by Emily St. John Mandel
Published June 2, 2015
Vintage Books, a division of Penguin Random House LLC.
Originally published by Alfred Knopf, a division of Penguin Random House LLC.
Read February 2016
Station Eleven came highly recommended from a trusted reading advisor. Two years later, it is still a book that makes me think and causes me to question what the future of humanity might look like. I don’t want to provide too much description because that is the beauty of this book. It unfolds in ways you don’t expect.
This is one of those books that I think EVERYONE should read. Perfect for middle school through adult and certainly one I plan on re-reading. A debut novel, St. John Mandel knocks it out of the park.
One of the things I love about this book is that it is dystopic without a government overthrow or violent war. It makes it seem so real, like the world event that causes a societal collapse could happen today. This is truly a book that shows just how fragile humans are and how incredibly delicate our everyday life experiences are. Showcasing the interconnectedness we take for granted, this book does a soul touching job of making you understand just how outstanding civilizations are and how quickly they can fall.
I think about this book almost daily. Twenty years from now, what foods would still be viable to eat from the abandon homes? How long would it take to re-learn basic medicine that relies on plants and natural remedies? Why does no one raid the library in “end of the world books” post-apocalypse? How long would the power grid last? What about everyone’s pets? Start down the rabbit hole and this book will give you plenty to think about and question your role in the world.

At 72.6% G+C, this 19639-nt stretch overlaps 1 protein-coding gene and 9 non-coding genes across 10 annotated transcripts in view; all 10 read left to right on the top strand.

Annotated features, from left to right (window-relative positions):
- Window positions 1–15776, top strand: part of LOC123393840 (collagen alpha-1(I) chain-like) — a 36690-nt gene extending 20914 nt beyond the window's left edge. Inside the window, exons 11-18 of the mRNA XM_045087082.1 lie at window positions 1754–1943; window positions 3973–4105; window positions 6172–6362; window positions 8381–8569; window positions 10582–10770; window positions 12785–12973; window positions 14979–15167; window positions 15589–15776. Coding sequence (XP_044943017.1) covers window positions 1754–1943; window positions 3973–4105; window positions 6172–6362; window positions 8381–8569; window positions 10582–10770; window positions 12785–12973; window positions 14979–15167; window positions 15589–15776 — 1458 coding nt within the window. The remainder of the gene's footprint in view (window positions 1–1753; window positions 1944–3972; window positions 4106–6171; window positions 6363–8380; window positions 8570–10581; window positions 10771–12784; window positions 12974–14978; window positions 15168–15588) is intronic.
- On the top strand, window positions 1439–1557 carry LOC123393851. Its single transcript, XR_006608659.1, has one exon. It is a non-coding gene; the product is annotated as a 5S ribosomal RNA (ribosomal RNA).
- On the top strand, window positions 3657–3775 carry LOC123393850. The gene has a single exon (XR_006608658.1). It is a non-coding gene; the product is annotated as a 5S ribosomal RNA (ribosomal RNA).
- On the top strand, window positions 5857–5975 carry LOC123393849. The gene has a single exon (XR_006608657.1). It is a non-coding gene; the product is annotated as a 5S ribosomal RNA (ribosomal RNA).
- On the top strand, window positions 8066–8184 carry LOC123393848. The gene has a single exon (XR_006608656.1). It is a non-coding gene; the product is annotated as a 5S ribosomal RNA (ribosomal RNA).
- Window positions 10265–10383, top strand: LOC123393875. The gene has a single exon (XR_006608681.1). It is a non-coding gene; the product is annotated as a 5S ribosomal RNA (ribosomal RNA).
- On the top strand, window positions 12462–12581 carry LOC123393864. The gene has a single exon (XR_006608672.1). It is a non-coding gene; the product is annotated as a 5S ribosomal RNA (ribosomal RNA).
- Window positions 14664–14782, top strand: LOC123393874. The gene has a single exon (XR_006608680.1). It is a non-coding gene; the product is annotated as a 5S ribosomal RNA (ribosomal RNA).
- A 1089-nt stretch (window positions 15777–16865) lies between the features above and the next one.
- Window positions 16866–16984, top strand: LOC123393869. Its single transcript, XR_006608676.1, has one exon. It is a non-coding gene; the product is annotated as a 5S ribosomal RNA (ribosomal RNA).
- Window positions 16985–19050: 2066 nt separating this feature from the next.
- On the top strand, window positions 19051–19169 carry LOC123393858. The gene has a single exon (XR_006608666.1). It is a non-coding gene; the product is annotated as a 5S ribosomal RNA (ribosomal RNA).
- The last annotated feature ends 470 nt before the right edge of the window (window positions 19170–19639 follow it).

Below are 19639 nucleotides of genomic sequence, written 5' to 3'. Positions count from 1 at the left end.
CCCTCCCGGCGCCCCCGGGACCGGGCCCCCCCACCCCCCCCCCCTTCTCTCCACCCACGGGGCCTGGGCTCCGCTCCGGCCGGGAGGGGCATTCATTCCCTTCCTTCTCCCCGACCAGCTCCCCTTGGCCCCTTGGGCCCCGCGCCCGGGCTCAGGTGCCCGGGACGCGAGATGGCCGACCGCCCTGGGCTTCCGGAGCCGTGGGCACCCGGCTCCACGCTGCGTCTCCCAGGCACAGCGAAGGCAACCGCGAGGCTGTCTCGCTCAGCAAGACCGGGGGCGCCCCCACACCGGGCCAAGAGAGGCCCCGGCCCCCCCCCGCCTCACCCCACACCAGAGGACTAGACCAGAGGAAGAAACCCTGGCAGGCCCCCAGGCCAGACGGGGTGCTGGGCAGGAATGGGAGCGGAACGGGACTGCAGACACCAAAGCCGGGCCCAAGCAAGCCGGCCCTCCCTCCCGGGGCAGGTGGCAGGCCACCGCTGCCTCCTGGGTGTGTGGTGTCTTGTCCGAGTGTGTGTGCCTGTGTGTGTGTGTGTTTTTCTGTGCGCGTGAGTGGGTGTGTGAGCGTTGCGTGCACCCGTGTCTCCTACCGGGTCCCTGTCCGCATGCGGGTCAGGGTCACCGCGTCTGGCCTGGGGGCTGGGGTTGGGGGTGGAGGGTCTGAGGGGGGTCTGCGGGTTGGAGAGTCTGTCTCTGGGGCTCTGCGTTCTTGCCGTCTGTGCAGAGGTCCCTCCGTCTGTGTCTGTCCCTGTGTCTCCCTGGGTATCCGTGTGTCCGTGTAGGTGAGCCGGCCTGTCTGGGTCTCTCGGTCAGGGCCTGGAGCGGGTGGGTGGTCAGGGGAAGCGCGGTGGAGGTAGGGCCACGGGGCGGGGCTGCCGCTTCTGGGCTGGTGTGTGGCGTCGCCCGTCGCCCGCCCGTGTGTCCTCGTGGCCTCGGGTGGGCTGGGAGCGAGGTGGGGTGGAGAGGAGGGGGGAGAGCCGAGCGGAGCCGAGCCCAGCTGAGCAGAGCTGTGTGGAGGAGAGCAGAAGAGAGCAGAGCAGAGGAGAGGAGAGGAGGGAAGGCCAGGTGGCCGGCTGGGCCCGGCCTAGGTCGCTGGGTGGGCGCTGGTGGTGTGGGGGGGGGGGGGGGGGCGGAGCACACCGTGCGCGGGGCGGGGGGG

If you are stuck in a reading rut and want something to give you a kick start, Station Eleven is a book perfect for any mood and any time. You are going to want to own this one and re-read it. This book is on my top 10 favorite reads of all time. I hope you will agree.
“Of all of them at the bar that night, the bartender was the one who survived the longest. He died three weeks later on the road out of the city.” Page 15
“People want what was best about the world.” Page 38
“hell is the absence of the people you long for.” Page 144
“What I mean to say is, the more you remember, the more you’ve lost.” Page 195
“She slipped away from them, walking alone for a hundred miles, whispering French to herself because all the horror in her life had transpired in English and she thought switching languages might save her.” Page 266